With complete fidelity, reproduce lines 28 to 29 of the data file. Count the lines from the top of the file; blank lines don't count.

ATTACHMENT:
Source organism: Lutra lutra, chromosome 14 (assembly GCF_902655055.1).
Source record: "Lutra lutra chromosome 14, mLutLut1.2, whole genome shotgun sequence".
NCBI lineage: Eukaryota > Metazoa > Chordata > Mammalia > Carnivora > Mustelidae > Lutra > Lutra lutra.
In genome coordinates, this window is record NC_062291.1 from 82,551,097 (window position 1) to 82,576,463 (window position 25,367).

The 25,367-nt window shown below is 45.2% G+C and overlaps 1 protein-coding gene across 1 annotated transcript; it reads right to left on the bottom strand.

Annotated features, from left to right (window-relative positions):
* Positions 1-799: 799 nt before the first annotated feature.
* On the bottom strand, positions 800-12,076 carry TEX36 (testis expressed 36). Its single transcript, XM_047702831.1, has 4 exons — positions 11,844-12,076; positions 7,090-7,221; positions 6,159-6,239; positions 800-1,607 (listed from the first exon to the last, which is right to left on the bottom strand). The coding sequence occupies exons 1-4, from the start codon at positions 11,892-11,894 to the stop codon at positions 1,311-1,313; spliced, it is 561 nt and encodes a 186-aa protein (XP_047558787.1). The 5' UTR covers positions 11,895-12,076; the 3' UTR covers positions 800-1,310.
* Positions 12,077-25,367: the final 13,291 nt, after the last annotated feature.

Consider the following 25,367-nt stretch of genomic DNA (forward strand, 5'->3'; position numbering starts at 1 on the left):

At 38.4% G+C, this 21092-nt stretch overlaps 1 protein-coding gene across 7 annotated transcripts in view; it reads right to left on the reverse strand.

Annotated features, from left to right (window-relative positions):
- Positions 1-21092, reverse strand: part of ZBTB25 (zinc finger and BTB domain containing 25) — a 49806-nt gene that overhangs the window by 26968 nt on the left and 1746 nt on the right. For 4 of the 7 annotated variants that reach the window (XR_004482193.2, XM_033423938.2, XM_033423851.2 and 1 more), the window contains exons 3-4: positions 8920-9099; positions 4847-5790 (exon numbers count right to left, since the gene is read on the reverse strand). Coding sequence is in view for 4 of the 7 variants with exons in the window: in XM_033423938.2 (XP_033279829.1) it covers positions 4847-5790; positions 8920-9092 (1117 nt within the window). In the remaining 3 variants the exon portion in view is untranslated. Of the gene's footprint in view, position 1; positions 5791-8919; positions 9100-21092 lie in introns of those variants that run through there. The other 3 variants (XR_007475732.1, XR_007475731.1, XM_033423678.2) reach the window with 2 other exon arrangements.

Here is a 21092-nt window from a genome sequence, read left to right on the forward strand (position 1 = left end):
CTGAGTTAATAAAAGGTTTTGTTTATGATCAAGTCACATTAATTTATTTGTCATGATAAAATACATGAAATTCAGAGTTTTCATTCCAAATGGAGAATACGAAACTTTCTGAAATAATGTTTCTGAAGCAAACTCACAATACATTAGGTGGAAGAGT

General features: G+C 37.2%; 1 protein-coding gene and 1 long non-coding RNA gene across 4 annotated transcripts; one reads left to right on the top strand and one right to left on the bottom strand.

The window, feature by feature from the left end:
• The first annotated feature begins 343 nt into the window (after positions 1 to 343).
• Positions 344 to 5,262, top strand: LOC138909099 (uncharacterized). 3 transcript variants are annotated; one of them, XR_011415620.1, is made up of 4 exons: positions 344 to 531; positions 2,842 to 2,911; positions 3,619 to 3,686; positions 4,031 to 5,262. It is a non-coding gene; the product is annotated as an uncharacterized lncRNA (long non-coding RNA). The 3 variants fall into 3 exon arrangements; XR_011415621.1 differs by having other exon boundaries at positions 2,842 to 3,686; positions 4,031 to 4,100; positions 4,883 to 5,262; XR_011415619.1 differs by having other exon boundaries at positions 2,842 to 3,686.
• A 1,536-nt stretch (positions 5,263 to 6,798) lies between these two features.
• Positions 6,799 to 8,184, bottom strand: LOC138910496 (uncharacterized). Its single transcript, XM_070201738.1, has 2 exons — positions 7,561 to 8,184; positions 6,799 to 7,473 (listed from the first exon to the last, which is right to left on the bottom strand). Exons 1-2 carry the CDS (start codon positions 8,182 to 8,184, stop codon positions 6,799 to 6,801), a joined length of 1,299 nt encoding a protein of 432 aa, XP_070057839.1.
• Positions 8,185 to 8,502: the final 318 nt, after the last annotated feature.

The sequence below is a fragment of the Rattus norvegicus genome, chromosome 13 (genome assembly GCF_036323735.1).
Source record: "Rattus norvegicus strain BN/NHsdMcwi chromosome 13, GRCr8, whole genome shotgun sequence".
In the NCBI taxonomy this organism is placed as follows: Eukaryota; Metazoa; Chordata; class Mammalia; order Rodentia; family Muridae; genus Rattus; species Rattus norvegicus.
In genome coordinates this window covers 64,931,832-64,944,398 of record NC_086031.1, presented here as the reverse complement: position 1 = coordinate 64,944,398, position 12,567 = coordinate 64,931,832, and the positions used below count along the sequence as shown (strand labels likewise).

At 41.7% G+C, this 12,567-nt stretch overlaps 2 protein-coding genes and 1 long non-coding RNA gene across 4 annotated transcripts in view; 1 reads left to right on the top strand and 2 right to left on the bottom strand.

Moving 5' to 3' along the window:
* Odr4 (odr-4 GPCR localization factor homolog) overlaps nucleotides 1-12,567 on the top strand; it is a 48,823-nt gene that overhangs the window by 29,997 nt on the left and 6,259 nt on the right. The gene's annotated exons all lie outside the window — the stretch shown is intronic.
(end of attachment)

Moving 5' to 3' along the window:
* Odr4 (odr-4 GPCR localization factor homolog) overlaps nucleotides 1-12,567 on the top strand; it is a 48,823-nt gene that overhangs the window by 29,997 nt on the left and 6,259 nt on the right. The gene's annotated exons all lie outside the window — the stretch shown is intronic.